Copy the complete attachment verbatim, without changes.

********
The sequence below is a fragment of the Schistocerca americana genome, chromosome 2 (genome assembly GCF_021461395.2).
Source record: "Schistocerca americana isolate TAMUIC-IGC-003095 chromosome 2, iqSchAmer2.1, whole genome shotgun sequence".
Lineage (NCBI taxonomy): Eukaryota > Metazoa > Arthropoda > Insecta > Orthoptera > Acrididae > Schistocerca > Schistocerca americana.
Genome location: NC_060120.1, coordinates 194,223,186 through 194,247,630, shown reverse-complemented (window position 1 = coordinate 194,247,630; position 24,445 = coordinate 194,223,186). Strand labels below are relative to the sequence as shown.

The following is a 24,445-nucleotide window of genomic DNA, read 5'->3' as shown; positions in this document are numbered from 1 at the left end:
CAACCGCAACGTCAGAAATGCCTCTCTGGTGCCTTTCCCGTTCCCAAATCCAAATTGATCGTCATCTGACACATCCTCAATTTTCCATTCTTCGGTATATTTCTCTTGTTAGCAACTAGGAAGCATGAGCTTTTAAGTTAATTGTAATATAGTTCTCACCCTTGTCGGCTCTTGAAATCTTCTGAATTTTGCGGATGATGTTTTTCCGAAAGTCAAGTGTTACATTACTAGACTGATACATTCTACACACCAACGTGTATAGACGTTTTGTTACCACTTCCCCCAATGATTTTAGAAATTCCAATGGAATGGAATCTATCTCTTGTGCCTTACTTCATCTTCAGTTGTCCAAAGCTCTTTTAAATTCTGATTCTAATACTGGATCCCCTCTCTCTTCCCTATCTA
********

The sequence below is a fragment of the Schistocerca americana genome, chromosome 2 (genome assembly GCF_021461395.2).
Source record: "Schistocerca americana isolate TAMUIC-IGC-003095 chromosome 2, iqSchAmer2.1, whole genome shotgun sequence".
Lineage (NCBI taxonomy): Eukaryota > Metazoa > Arthropoda > Insecta > Orthoptera > Acrididae > Schistocerca > Schistocerca americana.
Genome location: NC_060120.1, coordinates 194,223,186 through 194,247,630, shown reverse-complemented (window position 1 = coordinate 194,247,630; position 24,445 = coordinate 194,223,186). Strand labels below are relative to the sequence as shown.

The following is a 24,445-nucleotide window of genomic DNA, read 5'->3' as shown; positions in this document are numbered from 1 at the left end:
CAACCGCAACGTCAGAAATGCCTCTCTGGTGCCTTTCCCGTTCCCAAATCCAAATTGATCGTCATCTGACACATCCTCAATTTTCCATTCTTCGGTATATTTCTCTTGTTAGCAACTAGGAAGCATGAGCTTTTAAGTTAATTGTAATATAGTTCTCACCCTTGTCGGCTCTTGAAATCTTCTGAATTTTGCGGATGATGTTTTTCCGAAAGTCAAGTGTTACATTACTAGACTGATACATTCTACACACCAACGTGTATAGACGTTTTGTTACCACTTCCCCCAATGATTTTAGAAATTCCAATGGAATGGAATCTATCTCTTGTGCCTTACTTCATCTTCAGTTGTCCAAAGCTCTTTTAAATTCTGATTCTAATACTGGATCCCCTCTCTCTTCCCTATCTA